But it is the original Seoul video, with its moves busted at the presidential Blue House, the Samsung Museum of Art, and Zaha Hadid’s Dongdaemun Design Plaza, that has gone the most viral of all. The relative recognizability of the capital must have something to do with this, but so must the catchiness of the song: “범 내려온다,” or “The Tiger Is Coming,” which first wormed its way into many an ear through a video performance with the Ambiguous Dance Company in the fall of last year. No other work is more responsible for Leenalchi’s fame, and with fame comes endorsement opportunities, extended not just by tourism boards but major conglomerates. Hence the band’s advertisement last month for Samsung’s Galaxy Z Flip 5G X, in which the hook of their signature song becomes “the phone is coming” — a groaner of a pun in Korean.
There has also been smaller-scale work, like traffic-safety announcements for the Busan Police Department and psychedelic spots for the chain Pizza Alvolo. You could take this as a sad commentary on the circumstances of even successful musicians and dancers in 2020, robbed by the coronavirus of their ability to perform live. (A recent SBS special showed Leenalchi and the Ambiguous Dance Company playing a socially distanced, somewhat heung-impaired outdoor show, and being glad to do it.) But in Korea, endorsing cellphones and pizza isn’t a celebrity’s last resort; on the contrary, only appearing in commercials proves definitively that a performer has “made it.” Even Psy, Mr. “Gangnam Style” himself, put in time hawking instant ramen, packaged dumplings, and printer paper — to say nothing of BTS, the boy band-turned-global-phenomenon who do so many commercials that their fans collect them into yearly compilations.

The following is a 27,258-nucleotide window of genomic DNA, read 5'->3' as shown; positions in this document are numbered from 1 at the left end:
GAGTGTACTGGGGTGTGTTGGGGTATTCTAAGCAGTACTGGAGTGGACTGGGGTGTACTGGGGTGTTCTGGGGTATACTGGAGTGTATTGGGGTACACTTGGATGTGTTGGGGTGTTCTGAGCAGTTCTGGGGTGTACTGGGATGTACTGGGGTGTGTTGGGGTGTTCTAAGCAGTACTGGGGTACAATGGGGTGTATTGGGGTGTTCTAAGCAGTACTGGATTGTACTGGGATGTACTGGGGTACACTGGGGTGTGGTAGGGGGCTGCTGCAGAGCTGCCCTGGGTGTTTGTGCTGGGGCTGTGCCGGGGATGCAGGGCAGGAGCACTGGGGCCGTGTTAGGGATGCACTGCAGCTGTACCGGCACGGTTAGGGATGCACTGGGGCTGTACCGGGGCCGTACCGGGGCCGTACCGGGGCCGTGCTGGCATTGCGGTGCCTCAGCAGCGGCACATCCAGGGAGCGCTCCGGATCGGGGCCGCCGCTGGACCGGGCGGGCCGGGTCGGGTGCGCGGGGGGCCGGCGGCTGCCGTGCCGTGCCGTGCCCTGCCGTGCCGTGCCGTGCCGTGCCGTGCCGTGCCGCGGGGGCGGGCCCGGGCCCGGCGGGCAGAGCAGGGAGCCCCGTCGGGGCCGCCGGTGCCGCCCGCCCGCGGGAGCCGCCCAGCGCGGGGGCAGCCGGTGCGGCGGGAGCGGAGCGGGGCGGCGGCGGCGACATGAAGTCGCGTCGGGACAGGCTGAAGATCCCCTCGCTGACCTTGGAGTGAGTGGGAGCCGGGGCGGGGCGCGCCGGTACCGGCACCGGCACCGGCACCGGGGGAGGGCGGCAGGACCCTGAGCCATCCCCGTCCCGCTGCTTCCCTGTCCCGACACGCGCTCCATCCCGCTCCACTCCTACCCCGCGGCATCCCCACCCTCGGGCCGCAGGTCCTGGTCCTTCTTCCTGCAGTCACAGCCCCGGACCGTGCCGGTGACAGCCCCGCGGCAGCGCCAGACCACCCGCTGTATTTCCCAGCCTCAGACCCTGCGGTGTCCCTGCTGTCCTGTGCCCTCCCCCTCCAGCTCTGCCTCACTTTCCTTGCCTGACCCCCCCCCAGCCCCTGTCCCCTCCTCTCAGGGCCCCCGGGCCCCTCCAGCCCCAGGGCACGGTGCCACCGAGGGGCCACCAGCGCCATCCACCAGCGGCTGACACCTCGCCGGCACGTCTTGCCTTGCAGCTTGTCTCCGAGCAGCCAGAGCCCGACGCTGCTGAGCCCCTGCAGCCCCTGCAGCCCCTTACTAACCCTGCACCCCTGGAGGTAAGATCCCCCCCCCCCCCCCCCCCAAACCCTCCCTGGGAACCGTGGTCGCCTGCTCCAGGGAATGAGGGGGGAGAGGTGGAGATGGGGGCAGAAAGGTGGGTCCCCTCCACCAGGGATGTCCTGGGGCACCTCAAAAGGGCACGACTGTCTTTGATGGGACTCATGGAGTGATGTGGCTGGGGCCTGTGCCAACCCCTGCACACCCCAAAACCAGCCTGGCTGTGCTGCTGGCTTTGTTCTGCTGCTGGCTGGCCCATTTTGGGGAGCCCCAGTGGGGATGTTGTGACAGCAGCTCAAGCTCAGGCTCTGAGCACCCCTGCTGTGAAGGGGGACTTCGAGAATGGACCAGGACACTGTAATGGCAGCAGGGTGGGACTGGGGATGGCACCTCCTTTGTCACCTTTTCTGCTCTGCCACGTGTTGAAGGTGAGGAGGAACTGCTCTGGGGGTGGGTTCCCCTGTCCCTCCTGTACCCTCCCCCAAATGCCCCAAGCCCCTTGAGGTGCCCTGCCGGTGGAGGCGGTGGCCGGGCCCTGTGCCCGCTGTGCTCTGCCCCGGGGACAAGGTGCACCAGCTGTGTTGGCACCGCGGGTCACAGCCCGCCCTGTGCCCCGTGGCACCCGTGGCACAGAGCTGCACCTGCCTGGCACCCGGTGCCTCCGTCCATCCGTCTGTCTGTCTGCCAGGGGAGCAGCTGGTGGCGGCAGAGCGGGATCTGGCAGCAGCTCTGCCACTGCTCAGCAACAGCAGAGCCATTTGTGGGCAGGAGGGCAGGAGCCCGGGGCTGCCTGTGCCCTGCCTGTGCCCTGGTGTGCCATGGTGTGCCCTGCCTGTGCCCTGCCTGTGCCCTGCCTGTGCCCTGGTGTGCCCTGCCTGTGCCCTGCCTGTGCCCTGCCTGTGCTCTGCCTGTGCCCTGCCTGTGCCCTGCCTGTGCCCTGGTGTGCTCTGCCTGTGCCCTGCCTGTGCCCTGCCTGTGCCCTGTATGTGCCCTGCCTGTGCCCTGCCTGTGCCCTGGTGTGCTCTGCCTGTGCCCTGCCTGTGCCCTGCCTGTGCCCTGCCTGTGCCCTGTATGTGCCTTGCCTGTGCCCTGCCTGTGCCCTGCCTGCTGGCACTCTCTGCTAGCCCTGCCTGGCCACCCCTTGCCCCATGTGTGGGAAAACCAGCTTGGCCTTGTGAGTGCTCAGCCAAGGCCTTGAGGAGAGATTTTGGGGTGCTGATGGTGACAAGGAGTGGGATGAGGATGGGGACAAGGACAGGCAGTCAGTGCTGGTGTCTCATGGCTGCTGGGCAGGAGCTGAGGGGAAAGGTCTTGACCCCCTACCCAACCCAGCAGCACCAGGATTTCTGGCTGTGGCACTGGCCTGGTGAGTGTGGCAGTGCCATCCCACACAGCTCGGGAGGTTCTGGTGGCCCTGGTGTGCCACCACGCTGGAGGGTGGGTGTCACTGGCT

These acts have demonstrated that, despite the considerable successes abroad of its television dramas and films, nothing in Korean popular culture travels like its music, especially in video form. “Official Korea,” as I call it, has come a long way in using this knowledge over the past couple of years. Dedicated readers of the Korea Blog will remember the KTO’s previous attempt to enlist pop-star talent into the service of growing Korea’s tourism industry, whose result had members of the boy band EXO asking, in poorly dubbed voices, whether the viewers had ever been to a restaurant, “taken a rest,” or slept. This collaboration with Leenalchi and the Ambiguous Dance Company has proven rather more compelling — ironically, at a uniquely inopportune time for international travel, now that the coronavirus has made domestic tourists of us all. But then, if it hadn’t, when would I have made it to Mokpo?
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Based in Seoul, Colin Marshall hosts the Korean-language podcast 콜린의 한국 (Colin’s Korea) and is at work on a book called The Stateless City: a Walk through 21st-Century Los Angeles. You can follow him at his web site, on Twitter @colinmarshall, or on Facebook.